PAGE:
Figure 3. A 47-year-old patient presented to the emergency department after a motor vehicle accident. His vital signs were fairly stable. Contrast-enhanced CT (coronal reformat) demonstrated active contrast extravasation (arrow) below the lower pole of the spleen, indicative of splenic rupture (A). In addition, perisplenic, perihepatic, and retroperitoneal hematomas were present. Intervention was performed under conscious sedation. Access was obtained via the right femoral artery, and a long 4-F introducer sheath was inserted. A 4-F Cobra catheter was used to select the patient’s celiac artery, and selective angiography was performed, which demonstrated complete splenic artery rupture (arrow) (B). The diagnostic 4-F catheter was advanced to the bleeding site, and a vascular plug (AVP 4) was deployed proximally in the mid splenic artery (arrow) (C). A final arteriogram showing the vascular plug (arrow) in the mid splenic artery demonstrated no contrast extravasation (D).

In patients with a tortuous splenic artery, detachable coils (eg, Detach-18 coils, Cook Medical) up to a 20-mm diameter can be deployed using a microcatheter for proximal embolization. For distal embolization, pushable coils (eg, Tornado Platinum coils, Cook Medical) up to a 10-mm diameter can be deployed using a microcatheter. A combination of vascular plugs and coils may be used if necessary, but it has been suggested that the risk of migration is higher with coils as compared with vascular plugs. To avoid migration, vascular plugs should be oversized up to 50%, because traumatized patients in hemodynamic shock may present with vasoconstriction. In patients with a challenging celiac artery, such as a vertical course with or without diaphragm compression, a brachial approach may be necessary.


Close clinical and imaging follow-up after splenic artery embolization is mandatory. On postinterventional day 5, a contrast-enhanced CT scan should be performed. Other than extensive splenic infarction, possible complications include ischemic pancreatitis or other nontarget embolization. However, the patient should also be monitored for pseudoaneurysm development or secondary splenic rupture. Vaccination prophylaxis for overwhelming postsplenectomy infection remains controversial. A recent meta-analysis that included 12 studies demonstrated preserved splenic function in all 199 embolized patients.4


Earlier studies have demonstrated that splenic artery embolization in patients with blunt splenic trauma significantly reduces the risk of splenectomy by up to 18%.5,6 This finding was confirmed by Frandon et al in their study comparing operative management, nonoperative management without splenic artery embolization, and nonoperative management with splenic artery embolization.7 A spleen salvage rate of 91% was reported for nonoperative management with splenic artery embolization. Clinical outcomes were worse for patients who underwent operative management; however, severity of the primary injury was found to be the main predictor of clinical outcome.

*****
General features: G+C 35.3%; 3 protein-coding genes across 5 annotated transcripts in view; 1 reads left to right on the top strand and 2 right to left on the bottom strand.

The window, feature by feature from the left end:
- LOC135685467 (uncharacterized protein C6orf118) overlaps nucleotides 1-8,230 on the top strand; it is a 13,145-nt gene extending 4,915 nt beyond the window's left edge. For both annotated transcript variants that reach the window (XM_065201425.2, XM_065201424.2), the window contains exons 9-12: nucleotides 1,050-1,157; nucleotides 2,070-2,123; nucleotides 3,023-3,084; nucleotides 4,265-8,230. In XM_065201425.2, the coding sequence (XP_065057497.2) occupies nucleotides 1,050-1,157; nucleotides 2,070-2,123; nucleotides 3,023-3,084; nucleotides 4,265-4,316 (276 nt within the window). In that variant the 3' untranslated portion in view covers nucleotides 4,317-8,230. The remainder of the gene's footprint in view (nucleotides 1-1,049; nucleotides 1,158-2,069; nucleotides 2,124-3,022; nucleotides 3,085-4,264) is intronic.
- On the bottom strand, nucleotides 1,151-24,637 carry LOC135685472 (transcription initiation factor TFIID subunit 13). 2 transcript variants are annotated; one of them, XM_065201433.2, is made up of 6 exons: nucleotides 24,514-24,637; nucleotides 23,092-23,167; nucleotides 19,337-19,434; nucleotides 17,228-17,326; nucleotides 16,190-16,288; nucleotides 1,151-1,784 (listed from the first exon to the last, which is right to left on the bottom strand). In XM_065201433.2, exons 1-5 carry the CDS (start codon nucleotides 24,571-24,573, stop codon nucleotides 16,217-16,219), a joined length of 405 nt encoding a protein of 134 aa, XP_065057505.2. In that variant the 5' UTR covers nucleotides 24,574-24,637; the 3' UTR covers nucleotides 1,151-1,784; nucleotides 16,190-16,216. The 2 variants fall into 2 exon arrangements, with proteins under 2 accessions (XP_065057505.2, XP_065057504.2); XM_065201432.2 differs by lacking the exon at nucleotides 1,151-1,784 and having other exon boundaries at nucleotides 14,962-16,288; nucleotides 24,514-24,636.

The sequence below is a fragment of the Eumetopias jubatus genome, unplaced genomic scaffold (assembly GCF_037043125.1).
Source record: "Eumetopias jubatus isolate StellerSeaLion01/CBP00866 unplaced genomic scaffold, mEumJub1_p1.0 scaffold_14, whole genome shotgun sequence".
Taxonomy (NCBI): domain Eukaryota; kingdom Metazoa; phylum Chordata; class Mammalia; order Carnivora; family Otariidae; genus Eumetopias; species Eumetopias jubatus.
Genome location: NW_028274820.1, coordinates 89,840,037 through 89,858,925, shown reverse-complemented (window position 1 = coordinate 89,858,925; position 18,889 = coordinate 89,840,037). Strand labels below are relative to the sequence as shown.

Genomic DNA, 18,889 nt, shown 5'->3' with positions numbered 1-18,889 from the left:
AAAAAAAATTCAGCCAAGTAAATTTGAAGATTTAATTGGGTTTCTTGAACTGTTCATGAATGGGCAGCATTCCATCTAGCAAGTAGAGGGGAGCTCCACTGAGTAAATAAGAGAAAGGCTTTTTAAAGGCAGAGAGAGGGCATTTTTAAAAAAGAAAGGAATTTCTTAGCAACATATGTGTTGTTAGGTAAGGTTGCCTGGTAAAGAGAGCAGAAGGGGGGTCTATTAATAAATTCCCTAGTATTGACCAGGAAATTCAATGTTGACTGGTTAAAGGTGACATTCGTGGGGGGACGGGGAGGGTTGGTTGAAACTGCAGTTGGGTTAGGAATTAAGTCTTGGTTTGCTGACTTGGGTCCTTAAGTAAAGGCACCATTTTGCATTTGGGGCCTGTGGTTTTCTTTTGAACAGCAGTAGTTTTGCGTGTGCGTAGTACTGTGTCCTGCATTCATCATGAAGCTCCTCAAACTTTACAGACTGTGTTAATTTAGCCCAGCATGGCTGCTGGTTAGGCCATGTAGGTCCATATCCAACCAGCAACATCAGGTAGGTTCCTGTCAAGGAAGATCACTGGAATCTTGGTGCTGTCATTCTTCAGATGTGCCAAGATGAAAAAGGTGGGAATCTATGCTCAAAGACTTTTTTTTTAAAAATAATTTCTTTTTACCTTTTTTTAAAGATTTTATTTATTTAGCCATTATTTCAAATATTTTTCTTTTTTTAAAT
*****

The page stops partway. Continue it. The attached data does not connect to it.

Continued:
In a single-center study that included 50 patients, proximal and distal splenic artery embolization were compared in patients with blunt splenic trauma.8 Performing either embolization method, the technical success rate was 98%, and the clinical success rate in terms of achieved hemostasis and spleen salvage was 92%. The rate for major adverse events was 4%, including major splenic infarction or abscess formation, and the rate for minor adverse events was 65%, including pancreatitis, pseudocyst formation, or pleural effusion. However, these adverse events may also be attributable to the primary injury and not exclusively to splenic artery embolization. It is of interest that there was no statistically significant difference between proximal and distal embolization methods, as has been described by other studies.

Two large meta-analyses by Rong et al and Schnüriger et al evaluated splenic embolization methods and included 876 and 479 patients, respectively.2,9 The largest meta-analysis by Rong et al compared proximal (52%), distal (25%), and combined proximal and distal (5.5%) embolization methods. The success rate was higher for proximal splenic artery embolization, but it was not significantly different from distal embolization. However, the major complication rate was significantly lower for proximal embolization than distal embolization (18% vs 29%, respectively).2 This was confirmed by a meta-analysis by Schnüriger et al, which reported a significantly lower splenic infarction rate for proximal compared with distal embolization (< 8.4% vs 14.4%–19.8%, respectively).9 Regarding embolization materials, success with coils was significantly higher (92%) than with Gelfoam (84%), and fewer severe complications occurred using coils (20%) compared with Gelfoam (34%), especially with regard to demand for additional surgical management.2